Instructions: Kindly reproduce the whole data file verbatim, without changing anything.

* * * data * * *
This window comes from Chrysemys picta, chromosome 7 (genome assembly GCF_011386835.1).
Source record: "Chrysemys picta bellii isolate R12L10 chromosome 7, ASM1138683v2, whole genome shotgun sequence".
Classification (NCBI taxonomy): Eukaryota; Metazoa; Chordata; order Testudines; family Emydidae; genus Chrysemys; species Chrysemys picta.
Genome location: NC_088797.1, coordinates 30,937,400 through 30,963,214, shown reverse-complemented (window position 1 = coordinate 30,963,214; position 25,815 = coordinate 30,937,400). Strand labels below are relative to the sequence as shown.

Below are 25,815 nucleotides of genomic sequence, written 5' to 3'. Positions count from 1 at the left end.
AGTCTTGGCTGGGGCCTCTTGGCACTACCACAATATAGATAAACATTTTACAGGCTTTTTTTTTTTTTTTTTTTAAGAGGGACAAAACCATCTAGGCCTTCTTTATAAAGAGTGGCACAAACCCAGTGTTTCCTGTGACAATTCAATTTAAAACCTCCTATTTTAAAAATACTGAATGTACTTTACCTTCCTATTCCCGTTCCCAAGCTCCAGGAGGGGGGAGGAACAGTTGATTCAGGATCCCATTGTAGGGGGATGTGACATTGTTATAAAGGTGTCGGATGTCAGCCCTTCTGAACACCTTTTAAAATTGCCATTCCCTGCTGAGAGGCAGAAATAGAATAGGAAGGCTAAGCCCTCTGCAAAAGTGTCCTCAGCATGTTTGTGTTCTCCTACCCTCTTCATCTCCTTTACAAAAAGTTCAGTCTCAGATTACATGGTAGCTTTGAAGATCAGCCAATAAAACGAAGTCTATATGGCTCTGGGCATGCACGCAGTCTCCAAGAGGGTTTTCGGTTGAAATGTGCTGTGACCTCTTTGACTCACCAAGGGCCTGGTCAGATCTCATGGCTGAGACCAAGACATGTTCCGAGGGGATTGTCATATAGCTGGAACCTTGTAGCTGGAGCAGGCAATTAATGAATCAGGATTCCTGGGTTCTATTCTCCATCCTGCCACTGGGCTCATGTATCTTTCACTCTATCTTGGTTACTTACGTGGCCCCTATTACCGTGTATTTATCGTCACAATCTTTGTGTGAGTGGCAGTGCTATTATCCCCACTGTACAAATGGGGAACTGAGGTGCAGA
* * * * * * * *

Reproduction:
This window comes from Chrysemys picta, chromosome 7 (genome assembly GCF_011386835.1).
Source record: "Chrysemys picta bellii isolate R12L10 chromosome 7, ASM1138683v2, whole genome shotgun sequence".
Classification (NCBI taxonomy): Eukaryota; Metazoa; Chordata; order Testudines; family Emydidae; genus Chrysemys; species Chrysemys picta.
Genome location: NC_088797.1, coordinates 30,937,400 through 30,963,214, shown reverse-complemented (window position 1 = coordinate 30,963,214; position 25,815 = coordinate 30,937,400). Strand labels below are relative to the sequence as shown.

Below are 25,815 nucleotides of genomic sequence, written 5' to 3'. Positions count from 1 at the left end.
AGTCTTGGCTGGGGCCTCTTGGCACTACCACAATATAGATAAACATTTTACAGGCTTTTTTTTTTTTTTTTTTTAAGAGGGACAAAACCATCTAGGCCTTCTTTATAAAGAGTGGCACAAACCCAGTGTTTCCTGTGACAATTCAATTTAAAACCTCCTATTTTAAAAATACTGAATGTACTTTACCTTCCTATTCCCGTTCCCAAGCTCCAGGAGGGGGGAGGAACAGTTGATTCAGGATCCCATTGTAGGGGGATGTGACATTGTTATAAAGGTGTCGGATGTCAGCCCTTCTGAACACCTTTTAAAATTGCCATTCCCTGCTGAGAGGCAGAAATAGAATAGGAAGGCTAAGCCCTCTGCAAAAGTGTCCTCAGCATGTTTGTGTTCTCCTACCCTCTTCATCTCCTTTACAAAAAGTTCAGTCTCAGATTACATGGTAGCTTTGAAGATCAGCCAATAAAACGAAGTCTATATGGCTCTGGGCATGCACGCAGTCTCCAAGAGGGTTTTCGGTTGAAATGTGCTGTGACCTCTTTGACTCACCAAGGGCCTGGTCAGATCTCATGGCTGAGACCAAGACATGTTCCGAGGGGATTGTCATATAGCTGGAACCTTGTAGCTGGAGCAGGCAATTAATGAATCAGGATTCCTGGGTTCTATTCTCCATCCTGCCACTGGGCTCATGTATCTTTCACTCTATCTTGGTTACTTACGTGGCCCCTATTACCGTGTATTTATCGTCACAATCTTTGTGTGAGTGGCAGTGCTATTATCCCCACTGTACAAATGGGGAACTGAGGTGCAGA